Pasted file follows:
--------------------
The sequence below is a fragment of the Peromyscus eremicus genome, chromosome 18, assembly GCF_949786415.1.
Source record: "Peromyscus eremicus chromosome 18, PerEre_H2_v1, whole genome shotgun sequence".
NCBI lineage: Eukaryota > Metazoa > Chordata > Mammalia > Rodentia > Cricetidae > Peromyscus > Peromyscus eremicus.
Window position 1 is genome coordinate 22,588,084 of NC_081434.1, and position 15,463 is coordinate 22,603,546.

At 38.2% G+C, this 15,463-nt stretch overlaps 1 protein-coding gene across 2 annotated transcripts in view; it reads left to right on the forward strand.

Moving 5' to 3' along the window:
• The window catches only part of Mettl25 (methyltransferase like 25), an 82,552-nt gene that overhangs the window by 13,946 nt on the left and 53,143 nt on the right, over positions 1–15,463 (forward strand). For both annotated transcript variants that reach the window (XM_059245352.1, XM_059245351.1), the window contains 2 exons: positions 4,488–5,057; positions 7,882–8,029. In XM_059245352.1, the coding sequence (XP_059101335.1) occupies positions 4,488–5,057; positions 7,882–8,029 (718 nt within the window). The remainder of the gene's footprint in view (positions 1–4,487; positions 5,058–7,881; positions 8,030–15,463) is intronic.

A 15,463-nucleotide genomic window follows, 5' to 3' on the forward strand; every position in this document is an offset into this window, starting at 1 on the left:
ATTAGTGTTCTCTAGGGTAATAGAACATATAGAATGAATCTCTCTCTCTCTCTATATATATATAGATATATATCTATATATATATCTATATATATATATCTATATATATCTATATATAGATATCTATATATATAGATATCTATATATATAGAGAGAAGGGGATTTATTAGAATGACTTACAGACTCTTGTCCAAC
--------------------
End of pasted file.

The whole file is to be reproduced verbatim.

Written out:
The sequence below is a fragment of the Peromyscus eremicus genome, chromosome 18, assembly GCF_949786415.1.
Source record: "Peromyscus eremicus chromosome 18, PerEre_H2_v1, whole genome shotgun sequence".
NCBI lineage: Eukaryota > Metazoa > Chordata > Mammalia > Rodentia > Cricetidae > Peromyscus > Peromyscus eremicus.
Window position 1 is genome coordinate 22,588,084 of NC_081434.1, and position 15,463 is coordinate 22,603,546.

At 38.2% G+C, this 15,463-nt stretch overlaps 1 protein-coding gene across 2 annotated transcripts in view; it reads left to right on the forward strand.

Moving 5' to 3' along the window:
• The window catches only part of Mettl25 (methyltransferase like 25), an 82,552-nt gene that overhangs the window by 13,946 nt on the left and 53,143 nt on the right, over positions 1–15,463 (forward strand). For both annotated transcript variants that reach the window (XM_059245352.1, XM_059245351.1), the window contains 2 exons: positions 4,488–5,057; positions 7,882–8,029. In XM_059245352.1, the coding sequence (XP_059101335.1) occupies positions 4,488–5,057; positions 7,882–8,029 (718 nt within the window). The remainder of the gene's footprint in view (positions 1–4,487; positions 5,058–7,881; positions 8,030–15,463) is intronic.

A 15,463-nucleotide genomic window follows, 5' to 3' on the forward strand; every position in this document is an offset into this window, starting at 1 on the left:
ATTAGTGTTCTCTAGGGTAATAGAACATATAGAATGAATCTCTCTCTCTCTCTATATATATATAGATATATATCTATATATATATCTATATATATATATCTATATATATCTATATATAGATATCTATATATATAGATATCTATATATATAGAGAGAAGGGGATTTATTAGAATGACTTACAGACTCTTGTCCAAC